Tottering toward EU market
12 May, 2011

Georgia’s top priority is to start negotiations over the free trade agreement with the EU as soon as possible. However, the country still lags behind the assumed obligations that are set as preconditions for the talks with the EU.
Negotiations over the free trade agreement with the EU will start in the nearest future, Giorgi Kalandadze, Head of Parliamentary Foreign Relations Committee, said on May 3, 2011 after meeting between Davit Bakradze, Chairman of Georgian Parliament, and Arnaud Danjean, MP

of EU parliament.
However, the prospect of signing the Deep and Comprehensive Free Trade Agreement (DCFTA) between Georgia and the EU seems not as near as the government describes.  No talks are supposed to start unless Georgia  fulfills all requirements [focused on harmonization regulatory frameworks with that of the EU ] posed by the EU as preconditions for starting this talk  in four key areas including Technical Barriers to Trade (TBTs), Sanitary and Phytosanitary (SPS) Measures, Intellectual Property Rights (IPR), and Competition.
According to Georgian government, by the end of 2010 significant progress was  achieved in all areas, including the above-mentioned four key areas.
But according to the research of Georgian independent economic analysts [on Implementation of European Neighborhood Policy Action Plan (ENP AP) in Trade and Some Related Areas in 2010 supported by Eurasia Partnership Foundation  and aired early this year], Georgian government lags behind the timetables and reforms are far from perfection.
In the area of Technical Barriers to Trade, the EU’s key recommendation to Georgia was to adopt and start implementing a Governmental Programme of adoption of technical regulations. Works were made on the food safety side but no progress was made in domestic institutional system for technical regulation, standardization, and accreditation. Ultimately, the EU found progress not satisfactory.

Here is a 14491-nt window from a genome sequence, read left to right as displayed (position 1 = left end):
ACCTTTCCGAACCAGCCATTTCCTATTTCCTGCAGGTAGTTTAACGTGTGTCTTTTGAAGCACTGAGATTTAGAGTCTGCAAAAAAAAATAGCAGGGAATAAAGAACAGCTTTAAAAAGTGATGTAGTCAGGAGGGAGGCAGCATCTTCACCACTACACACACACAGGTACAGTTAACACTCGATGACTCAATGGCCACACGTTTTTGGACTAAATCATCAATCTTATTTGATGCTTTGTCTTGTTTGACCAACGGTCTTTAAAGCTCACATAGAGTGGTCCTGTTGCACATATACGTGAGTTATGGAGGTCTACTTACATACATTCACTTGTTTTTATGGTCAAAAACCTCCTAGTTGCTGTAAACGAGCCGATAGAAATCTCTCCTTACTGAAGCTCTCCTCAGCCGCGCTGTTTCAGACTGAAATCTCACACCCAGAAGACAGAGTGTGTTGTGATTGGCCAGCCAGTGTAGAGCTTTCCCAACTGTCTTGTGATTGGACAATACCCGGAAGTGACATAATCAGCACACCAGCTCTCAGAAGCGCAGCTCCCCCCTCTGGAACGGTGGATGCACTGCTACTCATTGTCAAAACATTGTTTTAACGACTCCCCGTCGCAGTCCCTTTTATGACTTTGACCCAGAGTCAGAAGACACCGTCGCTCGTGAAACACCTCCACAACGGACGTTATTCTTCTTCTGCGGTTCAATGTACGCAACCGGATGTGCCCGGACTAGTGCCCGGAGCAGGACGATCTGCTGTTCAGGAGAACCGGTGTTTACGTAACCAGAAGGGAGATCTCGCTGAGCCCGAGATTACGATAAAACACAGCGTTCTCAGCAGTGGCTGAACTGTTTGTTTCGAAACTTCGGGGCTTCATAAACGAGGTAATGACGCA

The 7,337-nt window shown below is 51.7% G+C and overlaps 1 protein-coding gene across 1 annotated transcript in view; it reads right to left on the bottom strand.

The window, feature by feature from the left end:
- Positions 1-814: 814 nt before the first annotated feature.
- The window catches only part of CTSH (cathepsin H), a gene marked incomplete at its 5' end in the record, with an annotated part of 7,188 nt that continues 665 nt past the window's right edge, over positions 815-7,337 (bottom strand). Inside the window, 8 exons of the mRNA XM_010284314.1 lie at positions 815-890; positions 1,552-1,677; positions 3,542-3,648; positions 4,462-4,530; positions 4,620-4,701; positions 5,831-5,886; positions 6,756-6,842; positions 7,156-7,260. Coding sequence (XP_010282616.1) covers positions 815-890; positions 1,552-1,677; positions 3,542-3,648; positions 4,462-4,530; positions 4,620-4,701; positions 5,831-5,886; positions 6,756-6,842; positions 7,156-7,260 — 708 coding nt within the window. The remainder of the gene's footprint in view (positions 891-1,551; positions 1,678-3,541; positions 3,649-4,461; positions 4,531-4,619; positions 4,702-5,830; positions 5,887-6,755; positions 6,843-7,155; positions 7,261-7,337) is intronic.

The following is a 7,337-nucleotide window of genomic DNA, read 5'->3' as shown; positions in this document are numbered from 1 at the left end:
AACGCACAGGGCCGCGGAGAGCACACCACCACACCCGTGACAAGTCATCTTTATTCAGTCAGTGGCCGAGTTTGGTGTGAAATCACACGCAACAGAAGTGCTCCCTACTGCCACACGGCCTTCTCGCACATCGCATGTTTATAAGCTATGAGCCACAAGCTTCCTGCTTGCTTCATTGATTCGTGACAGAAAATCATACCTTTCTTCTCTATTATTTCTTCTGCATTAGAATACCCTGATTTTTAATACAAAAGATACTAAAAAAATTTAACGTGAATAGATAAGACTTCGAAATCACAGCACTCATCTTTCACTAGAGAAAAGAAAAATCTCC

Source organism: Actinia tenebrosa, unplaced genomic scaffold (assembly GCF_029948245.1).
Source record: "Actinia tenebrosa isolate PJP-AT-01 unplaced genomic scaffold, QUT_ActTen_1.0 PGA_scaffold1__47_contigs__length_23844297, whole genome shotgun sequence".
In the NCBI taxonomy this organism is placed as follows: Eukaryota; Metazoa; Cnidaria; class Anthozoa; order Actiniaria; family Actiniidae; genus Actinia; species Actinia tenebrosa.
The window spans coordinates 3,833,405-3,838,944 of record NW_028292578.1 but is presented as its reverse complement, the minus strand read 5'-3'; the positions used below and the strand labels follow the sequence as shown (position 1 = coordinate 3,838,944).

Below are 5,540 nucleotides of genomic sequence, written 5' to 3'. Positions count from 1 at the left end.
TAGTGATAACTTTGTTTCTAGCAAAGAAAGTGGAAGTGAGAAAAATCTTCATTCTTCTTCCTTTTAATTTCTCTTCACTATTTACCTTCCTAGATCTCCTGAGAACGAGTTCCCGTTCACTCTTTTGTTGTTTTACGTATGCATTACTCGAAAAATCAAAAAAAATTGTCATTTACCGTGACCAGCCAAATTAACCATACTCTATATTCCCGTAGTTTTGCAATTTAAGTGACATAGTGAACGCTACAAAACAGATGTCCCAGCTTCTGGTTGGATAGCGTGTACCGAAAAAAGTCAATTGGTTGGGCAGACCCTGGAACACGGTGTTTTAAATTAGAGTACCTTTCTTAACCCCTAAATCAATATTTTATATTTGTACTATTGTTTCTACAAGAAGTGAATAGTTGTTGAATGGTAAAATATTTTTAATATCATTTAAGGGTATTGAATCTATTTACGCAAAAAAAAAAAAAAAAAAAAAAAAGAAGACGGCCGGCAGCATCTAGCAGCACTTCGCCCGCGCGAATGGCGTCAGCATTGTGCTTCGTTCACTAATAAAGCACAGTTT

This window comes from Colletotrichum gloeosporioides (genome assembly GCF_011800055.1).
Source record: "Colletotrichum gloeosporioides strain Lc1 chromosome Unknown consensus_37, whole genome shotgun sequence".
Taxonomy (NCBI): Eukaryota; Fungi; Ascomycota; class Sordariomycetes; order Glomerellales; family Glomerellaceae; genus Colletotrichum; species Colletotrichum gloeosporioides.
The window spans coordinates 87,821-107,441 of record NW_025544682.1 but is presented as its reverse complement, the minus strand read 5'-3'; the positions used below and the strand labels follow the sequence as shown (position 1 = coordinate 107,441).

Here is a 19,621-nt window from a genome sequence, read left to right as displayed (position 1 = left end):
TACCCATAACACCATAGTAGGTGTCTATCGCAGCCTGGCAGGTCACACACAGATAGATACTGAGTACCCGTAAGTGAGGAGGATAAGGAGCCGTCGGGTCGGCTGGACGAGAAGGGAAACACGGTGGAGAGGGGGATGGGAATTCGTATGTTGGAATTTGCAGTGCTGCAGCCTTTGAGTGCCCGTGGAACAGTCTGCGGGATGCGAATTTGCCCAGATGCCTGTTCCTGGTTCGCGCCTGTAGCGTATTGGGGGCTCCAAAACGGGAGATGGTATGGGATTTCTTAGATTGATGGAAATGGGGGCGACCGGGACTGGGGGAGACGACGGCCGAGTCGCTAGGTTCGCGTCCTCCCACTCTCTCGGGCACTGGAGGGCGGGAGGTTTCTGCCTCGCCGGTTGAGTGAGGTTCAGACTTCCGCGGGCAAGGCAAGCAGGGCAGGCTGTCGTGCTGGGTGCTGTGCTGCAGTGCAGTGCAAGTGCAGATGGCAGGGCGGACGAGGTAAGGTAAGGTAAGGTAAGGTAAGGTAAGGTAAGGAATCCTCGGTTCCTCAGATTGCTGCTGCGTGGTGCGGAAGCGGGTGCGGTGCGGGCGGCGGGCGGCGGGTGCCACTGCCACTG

In the area of Sanitary and Phytosanitary Measures the EU key requirement was enforcement of suspended articles of the Law on Food Safety and Quality, adopted in 2005.  The questioned paragraphs were supposed to become active starting 2010, however only articles regulating inspection and traceability of export-oriented companies were put in force. The other suspended articles became effective from January 1st, 2011 but in preferential regime-2011 is a grace year to enable enterprises to get prepared for the comprehensive enactment scheduled in 2012.
In the field of Intellectual Property Rights achievements are much ahead of other key demands, Irakli Gvaladze, Head of Geopatent, Georgian intellectual property protection body, told GJ. But the fight against piracy is still Achilles heel. Moreover, the EC is especially concerned about the poor enforcement of legislation in the field of intellectual property rights, which is expressed by the low number of corresponding court cases.
In the field of Competition Policy government had to restore anti-trust structure through giving independence to the Agency for Free Trade and Competition (AFTC) together with its full investigative powers, both in the area of antitrust and state aid. Moreover, adoption and rapid enforcement of a general competition law based on antitrust regulation is crucial. Government implemented only formal sides of the recommendation: the AFTC was transformed into an independent public law entity but its head is appointed by Prime Minister. According to Merab Kakulia, an economic analyst contributing to the Report, this legislative change does not enhance the administrative and financial independence of the Agency.
One of the malfunctioning issues is investment climate. A liberal trade regime is an important attribute of Georgia’s investment climate. Nevertheless, the negotiations on DCFTA failed to start in 2010 due to a rather critical approach of the EC to the progress achieved by Georgia to this end.
A significant feature of any investment climate is the respect and protection of property rights and achieving significant improvement in this area was one of the key EC demands.  In 2010 the situation did not change much in this respect – both local and foreign citizens have noted that the court system is not reliable when it comes to property rights protection. 
Georgia tried to restore trust by consolidating the tax and customs legislation and at first blush, made key provisions easier to comprehend. However the tax code is still undergoing changes and seems discriminating small business.